We've all heard about the terribly addictive qualities of crack cocaine. Valero
Refineries turn crude oil into products like gasoline, low-sulfur diesel, and heating oil by "cracking" large chains of hydrocarbons into smaller ones. They make money by selling these products for more than what they pay for the crude. That price differential is the spread.
3-2-1 crack is an approximation of the profit margin that a refiner earns by turning crude oil into end-use products. Take the price of two barrels of gasoline and one barrel of heating oil, divide by three, subtract this average from the price of a barrel of crude, and there's your crack spread.
Companies like Valero, Tesoro
This is the key to understanding Valero's record first-quarter results, reported last Thursday. Operating margins improved almost 30% (from 6.4% to 9.0%), more than offsetting slightly reduced output. The cash is simply pouring in, and the company rewarded shareholders with both a 50% hike in the dividend back in January and a recently announced massive increase in the size of its share repurchase plan.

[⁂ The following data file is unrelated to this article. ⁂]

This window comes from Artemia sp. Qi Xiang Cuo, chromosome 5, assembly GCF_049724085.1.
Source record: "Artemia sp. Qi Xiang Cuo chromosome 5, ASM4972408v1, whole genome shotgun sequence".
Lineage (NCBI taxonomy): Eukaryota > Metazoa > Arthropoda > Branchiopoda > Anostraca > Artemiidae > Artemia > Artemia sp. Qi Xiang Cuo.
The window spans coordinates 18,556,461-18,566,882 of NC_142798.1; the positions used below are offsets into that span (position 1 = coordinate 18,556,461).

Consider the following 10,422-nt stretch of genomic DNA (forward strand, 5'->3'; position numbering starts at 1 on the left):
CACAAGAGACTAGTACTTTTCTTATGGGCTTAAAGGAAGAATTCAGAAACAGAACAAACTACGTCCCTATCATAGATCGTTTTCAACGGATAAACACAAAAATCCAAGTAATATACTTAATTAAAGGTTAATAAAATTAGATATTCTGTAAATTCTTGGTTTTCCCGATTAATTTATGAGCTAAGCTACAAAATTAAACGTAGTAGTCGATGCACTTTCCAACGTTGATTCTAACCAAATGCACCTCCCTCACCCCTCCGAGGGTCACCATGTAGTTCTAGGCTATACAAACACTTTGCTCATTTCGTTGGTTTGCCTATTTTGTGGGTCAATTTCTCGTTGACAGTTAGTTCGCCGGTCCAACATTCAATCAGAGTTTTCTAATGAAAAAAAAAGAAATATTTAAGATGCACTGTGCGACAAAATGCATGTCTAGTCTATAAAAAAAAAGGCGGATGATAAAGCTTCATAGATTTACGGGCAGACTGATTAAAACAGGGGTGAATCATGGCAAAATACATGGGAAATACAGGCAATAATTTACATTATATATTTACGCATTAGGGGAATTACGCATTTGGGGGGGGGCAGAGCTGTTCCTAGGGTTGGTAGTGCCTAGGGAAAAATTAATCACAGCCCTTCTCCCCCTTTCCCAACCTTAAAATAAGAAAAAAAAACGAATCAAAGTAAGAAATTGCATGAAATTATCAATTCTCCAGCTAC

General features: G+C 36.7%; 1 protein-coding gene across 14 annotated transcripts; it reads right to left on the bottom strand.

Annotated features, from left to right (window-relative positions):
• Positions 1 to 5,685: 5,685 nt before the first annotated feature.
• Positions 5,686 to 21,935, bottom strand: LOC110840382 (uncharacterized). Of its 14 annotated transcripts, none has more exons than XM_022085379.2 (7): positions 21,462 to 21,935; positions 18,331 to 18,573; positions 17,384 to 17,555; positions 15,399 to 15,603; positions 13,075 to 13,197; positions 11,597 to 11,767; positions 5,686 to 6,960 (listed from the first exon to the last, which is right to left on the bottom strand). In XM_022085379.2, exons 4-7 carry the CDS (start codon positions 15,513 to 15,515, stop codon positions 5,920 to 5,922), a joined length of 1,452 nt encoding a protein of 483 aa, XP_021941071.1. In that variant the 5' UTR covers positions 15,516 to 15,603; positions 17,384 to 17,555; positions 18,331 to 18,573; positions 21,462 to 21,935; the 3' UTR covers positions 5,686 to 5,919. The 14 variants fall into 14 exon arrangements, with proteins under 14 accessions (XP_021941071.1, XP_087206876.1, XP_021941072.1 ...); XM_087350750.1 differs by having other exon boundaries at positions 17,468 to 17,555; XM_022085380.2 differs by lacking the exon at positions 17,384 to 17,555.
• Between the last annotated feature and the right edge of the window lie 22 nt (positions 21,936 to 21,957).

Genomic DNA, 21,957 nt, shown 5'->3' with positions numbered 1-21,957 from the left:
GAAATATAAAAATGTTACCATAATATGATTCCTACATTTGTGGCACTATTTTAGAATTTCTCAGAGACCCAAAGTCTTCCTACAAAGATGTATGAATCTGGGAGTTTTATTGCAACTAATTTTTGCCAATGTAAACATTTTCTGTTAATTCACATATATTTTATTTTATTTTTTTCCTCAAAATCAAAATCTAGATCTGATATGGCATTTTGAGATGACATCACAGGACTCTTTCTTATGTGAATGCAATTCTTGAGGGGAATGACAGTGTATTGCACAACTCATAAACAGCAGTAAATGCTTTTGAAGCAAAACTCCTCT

These high spread levels can't last indefinitely -- so be careful with this refiner group. It's inevitably going to come down hard, which makes it hard to justify adding a member of this group to one's portfolio at this point in the cycle. If you just need to be in oil, a safer play would be to look at an integrated company. Firms like Petro-Canada
For related Foolishness:
- Valero's Refined Quarter: Fool by Numbers
- Valero: Sludge in the Pipeline
- This Just In: Upgrades and Downgrades
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